My story is much the same as any garden variety drunk; if I was conscious, I was drinking. Like a lot of drunks, I thought only other people were alcoholics. I even felt sorry for them as I would pass them at 9:00 am oblivious to the fact I’d been drinking since 6:00 am. Those poor, wretched souls. I had never hurt anyone but me and a couple of cars due to my drinking. The emotional damage I had inflicted on the people I love never occurred to me. My “bottom” was not dramatic either. It was just a very slow crawl through the life I’d created.
I would like to say I had a lucid moment and got myself into treatment, but I can’t. After all, I wasn't an alcoholic. But, when given the choice between rehab and no more bi-weekly paychecks, I greedily chose the former. I assumed I would be the brightest drunk ever to enter a treatment center. After all, I wasn't an alcoholic.
On my way to rehab my wife took me to a hospital for detox. Much like my drinking, detox was a few days of which I remember very little. It left me physically and mentally drained. Maybe I was ready.
My first experience in treatment at New Hope Recovery Center was the discovery that I was not alone in thinking I was the smartest kid in booze school. On my first day we were asked a very interesting question: "Have you ever tried to stop using drugs or alcohol using your own willpower?" Followed by, “how’d that work out for you?” I realized where I was and considered the question rhetorical. Obviously, I hadn't done such a hot job of managing my own decision making. At this point I was being offered help for a problem I didn't think I had. However, detox had relaxed my contrarian tendencies - but I didn't become a believer instantly. My first thought was “what’s the catch?” Well, there was only one: I’d been asked to have an open mind. No one was trying to force feed me. Instead, I was being offered a platter of suggestions that had worked for other drunks, leaving the decision to me to try or not. My history of basing my decisions on what they could do for ME, right now, might not be appropriate. Open mind? Maybe worth a shot. It was and it is.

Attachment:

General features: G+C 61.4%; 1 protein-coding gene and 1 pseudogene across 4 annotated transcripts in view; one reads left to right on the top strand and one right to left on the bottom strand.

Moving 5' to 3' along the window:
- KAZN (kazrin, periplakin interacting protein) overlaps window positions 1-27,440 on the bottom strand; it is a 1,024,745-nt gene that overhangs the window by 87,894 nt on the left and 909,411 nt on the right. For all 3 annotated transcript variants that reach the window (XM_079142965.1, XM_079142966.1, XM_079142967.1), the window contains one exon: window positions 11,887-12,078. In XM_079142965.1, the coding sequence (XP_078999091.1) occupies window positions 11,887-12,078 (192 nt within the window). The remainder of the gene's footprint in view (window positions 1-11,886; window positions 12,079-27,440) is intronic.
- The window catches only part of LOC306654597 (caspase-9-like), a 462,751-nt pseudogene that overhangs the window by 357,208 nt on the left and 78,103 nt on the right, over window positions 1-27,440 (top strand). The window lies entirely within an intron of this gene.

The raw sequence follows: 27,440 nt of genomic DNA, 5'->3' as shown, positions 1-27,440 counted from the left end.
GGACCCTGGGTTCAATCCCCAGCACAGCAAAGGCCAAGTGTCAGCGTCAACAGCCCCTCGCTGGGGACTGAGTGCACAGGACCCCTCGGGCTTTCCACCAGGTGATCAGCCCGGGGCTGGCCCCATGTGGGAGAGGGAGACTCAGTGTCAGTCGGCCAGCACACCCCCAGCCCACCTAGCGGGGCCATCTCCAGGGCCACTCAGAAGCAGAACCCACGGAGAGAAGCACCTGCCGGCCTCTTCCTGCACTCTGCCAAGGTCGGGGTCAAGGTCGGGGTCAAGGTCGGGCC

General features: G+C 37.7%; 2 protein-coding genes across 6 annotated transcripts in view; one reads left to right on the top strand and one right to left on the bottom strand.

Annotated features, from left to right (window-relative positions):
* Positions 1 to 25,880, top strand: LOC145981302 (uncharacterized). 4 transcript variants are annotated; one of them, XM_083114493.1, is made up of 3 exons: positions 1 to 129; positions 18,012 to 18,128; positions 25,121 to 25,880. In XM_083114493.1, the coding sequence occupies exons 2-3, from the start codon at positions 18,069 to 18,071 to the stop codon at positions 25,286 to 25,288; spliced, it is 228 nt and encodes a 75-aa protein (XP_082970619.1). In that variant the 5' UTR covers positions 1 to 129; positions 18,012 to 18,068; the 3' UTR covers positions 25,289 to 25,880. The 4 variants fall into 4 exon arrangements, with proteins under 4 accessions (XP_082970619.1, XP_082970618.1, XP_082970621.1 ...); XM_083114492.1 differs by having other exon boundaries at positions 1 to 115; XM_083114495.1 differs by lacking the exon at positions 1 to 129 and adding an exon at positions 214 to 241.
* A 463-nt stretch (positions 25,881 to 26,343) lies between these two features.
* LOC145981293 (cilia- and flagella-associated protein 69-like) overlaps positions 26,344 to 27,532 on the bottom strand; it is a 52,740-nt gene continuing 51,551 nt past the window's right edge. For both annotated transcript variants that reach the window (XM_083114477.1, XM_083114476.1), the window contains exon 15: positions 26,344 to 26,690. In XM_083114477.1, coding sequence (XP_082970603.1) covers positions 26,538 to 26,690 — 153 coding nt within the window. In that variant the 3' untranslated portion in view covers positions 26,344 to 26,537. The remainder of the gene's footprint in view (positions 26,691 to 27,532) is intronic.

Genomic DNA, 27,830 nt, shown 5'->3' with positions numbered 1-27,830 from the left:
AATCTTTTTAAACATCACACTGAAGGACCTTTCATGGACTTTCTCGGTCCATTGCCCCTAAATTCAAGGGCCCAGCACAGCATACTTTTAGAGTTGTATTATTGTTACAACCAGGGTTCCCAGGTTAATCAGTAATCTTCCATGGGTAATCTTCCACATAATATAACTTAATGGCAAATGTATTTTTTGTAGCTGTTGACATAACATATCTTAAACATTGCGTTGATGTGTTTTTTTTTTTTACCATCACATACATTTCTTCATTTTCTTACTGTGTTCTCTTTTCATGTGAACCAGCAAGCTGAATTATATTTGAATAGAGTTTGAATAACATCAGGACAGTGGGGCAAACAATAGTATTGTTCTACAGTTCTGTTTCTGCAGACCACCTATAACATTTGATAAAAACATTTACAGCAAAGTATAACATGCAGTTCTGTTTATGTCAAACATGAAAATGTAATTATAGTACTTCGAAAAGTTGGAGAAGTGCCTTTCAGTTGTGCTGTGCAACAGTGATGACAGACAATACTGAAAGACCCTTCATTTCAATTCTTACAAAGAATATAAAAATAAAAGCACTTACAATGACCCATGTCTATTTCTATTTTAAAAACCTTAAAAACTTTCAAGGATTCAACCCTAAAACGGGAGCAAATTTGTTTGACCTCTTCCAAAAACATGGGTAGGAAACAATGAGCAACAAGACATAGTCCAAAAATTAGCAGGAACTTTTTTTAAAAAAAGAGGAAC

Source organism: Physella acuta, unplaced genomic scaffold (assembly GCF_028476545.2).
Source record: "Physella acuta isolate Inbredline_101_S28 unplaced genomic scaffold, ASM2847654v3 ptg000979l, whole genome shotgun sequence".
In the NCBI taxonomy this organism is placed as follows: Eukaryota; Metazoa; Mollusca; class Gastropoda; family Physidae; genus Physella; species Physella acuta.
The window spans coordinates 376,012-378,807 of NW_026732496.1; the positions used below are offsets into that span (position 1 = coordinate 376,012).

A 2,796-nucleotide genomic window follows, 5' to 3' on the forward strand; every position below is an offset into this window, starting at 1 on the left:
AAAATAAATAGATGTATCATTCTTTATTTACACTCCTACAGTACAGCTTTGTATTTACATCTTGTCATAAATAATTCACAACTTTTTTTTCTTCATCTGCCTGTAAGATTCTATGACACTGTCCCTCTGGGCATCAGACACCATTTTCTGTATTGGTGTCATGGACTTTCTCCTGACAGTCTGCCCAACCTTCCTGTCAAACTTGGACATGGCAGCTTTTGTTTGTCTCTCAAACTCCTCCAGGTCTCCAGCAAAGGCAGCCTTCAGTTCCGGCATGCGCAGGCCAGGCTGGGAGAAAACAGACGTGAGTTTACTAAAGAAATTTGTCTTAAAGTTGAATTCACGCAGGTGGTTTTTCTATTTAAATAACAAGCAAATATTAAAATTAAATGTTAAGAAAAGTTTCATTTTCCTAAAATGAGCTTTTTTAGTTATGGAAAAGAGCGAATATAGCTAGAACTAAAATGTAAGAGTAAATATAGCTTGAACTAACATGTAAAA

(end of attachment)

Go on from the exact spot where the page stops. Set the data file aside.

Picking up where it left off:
Sobriety has never asked me to consider anything that isn't reasonable or in conflict with plain common sense. At the risk of sounding like a cheerleader, I can honestly say, I've never had the opportunity to enjoy life as I do today. But as I said, sobriety suits me.
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